Published January 11, 2017
Have you noticed that health-care policy is a thing people talk about? There was this thing called Obamacare. I’m told that one party was not too happy about it, and a lot of people want to repeal it. And now, a lot of people are talking about what to do about health-care reform.
The debate about health care is important, and complex. But there’s one thing in the health-care debate that no one talks about, despite identifiable villains, money-grubbers whose actions threaten patient safety and increase the cost of care for everyone. Given such an easy-to-sell political stories, why isn’t C-SPAN full of congresspeople holding up cardboard printouts on the floor?
Well, because those health-care villains are also one of the most powerful lobbies in America. I am referring, of course, to doctors.
Doctors are real villains in the health-care system. The way the institution of medical doctors is set up in America is, in theory, everything conservatives are supposed to hate. After all, medical practice under United States law is a protected, big-government cartel. Access to the profession is regulated and restricted by law. And doctors use the power of this regulation to fatten their pocketbooks. Decades ago, conservative hero Milton Friedman made the case against mandatory licensure of doctors.
Doctors should, in theory, be villains also in the view of progressives. After all, doctors typically make a lot of money. Plus, medicine remains a male-dominated profession, and uncomfortably throwback dynamics exist between male doctors and female nurses in most hospitals.
Doctors enjoy all the effects of a guild. Restricting supply causes an increase in price, and I’m told health-care costs are a big deal. They have the power to resist reforms that can do real good. And as always in health care, the consequences can be measured just in dollars but in body counts. The doctor and writer Atul Gawande has done yeoman’s work documenting the tremendous toll taken by hospital-borne diseases, which kill roughly 100,000 Americansannually, and yet their incidence can be greatly reduced if doctors follow a simple checklist of easy and simple sterilization procedures. Those are changes that, as Gawande recounts, doctors keep resisting and challenging, even though they save lives and are nearly cost-free.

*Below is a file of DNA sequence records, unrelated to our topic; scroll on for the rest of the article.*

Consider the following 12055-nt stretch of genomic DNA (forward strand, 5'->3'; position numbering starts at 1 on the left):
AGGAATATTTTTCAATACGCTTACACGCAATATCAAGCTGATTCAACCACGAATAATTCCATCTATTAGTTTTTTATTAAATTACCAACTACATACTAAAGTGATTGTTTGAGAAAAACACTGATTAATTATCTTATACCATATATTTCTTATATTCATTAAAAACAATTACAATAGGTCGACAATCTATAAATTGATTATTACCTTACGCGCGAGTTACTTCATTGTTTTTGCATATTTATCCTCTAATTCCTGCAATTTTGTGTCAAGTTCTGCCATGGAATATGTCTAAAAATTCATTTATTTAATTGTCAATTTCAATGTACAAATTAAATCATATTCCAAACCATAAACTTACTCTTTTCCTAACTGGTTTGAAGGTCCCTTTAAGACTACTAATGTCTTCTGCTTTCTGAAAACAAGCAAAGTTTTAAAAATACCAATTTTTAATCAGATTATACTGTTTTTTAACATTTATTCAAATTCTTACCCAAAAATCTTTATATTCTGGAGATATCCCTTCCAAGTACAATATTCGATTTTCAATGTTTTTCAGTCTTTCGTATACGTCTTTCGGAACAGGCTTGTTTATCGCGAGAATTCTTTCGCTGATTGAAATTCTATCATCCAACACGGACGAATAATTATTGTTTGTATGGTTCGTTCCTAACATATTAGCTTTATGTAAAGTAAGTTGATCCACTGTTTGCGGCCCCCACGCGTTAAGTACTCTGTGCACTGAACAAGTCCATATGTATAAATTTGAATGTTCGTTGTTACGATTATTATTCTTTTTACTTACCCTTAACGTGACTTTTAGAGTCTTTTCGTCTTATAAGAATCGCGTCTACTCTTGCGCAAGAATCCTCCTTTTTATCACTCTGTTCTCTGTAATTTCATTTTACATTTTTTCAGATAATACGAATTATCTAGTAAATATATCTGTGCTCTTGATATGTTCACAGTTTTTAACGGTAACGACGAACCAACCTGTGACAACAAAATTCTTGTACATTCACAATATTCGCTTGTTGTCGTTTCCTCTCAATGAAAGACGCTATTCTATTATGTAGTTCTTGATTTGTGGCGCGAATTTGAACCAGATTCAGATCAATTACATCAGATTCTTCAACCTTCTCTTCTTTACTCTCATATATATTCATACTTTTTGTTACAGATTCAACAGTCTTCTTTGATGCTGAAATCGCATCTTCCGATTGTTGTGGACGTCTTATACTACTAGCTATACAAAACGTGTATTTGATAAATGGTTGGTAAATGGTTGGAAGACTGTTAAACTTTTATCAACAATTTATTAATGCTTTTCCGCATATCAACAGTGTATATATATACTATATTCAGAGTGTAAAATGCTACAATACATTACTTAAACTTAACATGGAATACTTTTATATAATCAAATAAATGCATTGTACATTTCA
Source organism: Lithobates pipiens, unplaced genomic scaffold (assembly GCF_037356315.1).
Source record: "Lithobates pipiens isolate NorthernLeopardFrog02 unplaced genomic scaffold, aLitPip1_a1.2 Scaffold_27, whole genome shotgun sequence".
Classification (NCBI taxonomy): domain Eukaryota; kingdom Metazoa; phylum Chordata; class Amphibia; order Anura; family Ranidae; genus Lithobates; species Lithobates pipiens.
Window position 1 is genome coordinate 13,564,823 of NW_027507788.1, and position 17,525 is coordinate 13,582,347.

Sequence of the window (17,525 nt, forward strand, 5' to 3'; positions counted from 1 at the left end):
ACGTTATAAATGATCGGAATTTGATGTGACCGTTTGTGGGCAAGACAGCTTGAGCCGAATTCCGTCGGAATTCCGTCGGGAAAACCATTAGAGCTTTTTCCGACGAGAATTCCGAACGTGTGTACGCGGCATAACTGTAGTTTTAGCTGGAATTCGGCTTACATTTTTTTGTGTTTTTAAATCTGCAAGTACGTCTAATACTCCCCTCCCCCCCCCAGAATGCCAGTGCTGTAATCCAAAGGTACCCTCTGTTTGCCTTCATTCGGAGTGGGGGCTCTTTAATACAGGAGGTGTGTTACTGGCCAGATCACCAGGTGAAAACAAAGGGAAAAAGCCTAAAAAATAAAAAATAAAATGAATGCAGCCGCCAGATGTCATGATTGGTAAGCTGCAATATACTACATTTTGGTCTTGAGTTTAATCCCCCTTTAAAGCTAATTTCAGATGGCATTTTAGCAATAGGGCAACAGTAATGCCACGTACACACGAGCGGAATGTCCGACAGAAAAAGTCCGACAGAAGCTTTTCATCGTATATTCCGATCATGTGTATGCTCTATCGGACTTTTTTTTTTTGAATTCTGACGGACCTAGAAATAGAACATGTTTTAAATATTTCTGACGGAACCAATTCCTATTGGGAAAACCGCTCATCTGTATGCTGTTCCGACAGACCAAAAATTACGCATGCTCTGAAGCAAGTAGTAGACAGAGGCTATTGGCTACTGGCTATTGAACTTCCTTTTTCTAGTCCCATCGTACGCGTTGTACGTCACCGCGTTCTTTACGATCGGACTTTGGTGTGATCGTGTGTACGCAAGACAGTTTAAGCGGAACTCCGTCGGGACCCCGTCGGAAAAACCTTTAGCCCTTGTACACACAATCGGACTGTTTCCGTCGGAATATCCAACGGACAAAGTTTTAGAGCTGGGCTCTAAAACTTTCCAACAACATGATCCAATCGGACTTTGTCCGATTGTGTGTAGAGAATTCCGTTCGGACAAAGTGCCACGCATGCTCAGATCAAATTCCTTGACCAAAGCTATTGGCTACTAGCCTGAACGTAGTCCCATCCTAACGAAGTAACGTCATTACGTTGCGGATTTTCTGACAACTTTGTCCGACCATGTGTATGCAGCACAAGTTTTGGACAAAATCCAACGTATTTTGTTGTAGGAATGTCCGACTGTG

The title “doctor” confers enormous mystique. Doctors exert disproportionate influence over the health-care system even though they are just one component of it and, being human, make mistakes. That the law regulates entry into their guild reinforces their disproportionate power.
But it’s not just about cost and influence. A third, newer way that medical licensure is bad for the health-care system is that it impedes innovation. Artificial intelligence, which is improving by leaps and bounds, is already better than doctors at providing diagnosis. Robots may or may not do what they will to working-class jobs, but they are certainly a threat to general practitioners. A plausible, and desirable, future path for health care, entails AI-enabled community health workers, or “super-nurses” (call them what you will), who provide many of the same diagnosis and prescription services that general practitioners now do and are freed up, thanks to AI, to provide more patient-centered and preventative care. It’s possible to imagine a future in which, like family doctors of old, your medical practitioners are people you know and trust, and who know you. You can reach through an app whenever you need them, and all for less than what your access to doctors now costs. But they won’t be doctors.
One reason why this isn’t happening yet is, you guessed it, regulation. To provide some of the services doctors provide is illegal if you don’t have “M.D.” after your name. So medical licensure should go. It’s practically self-evident. So why is it not even being discussed?
The answer, of course, is that doctors as a class are enormously popular with the general public. They enjoy a tremendous mystique, and everyone knows at least one doctor they like. Ending medical licensure would be a political non-starter. Thankfully, as an opinion journalist, I get to bang on the table and scream about policy no-brainers that are political non-starters.
— Pascal-Emmanuel Gobry is a fellow at the Ethics and Public Policy Center and a columnist at The Week.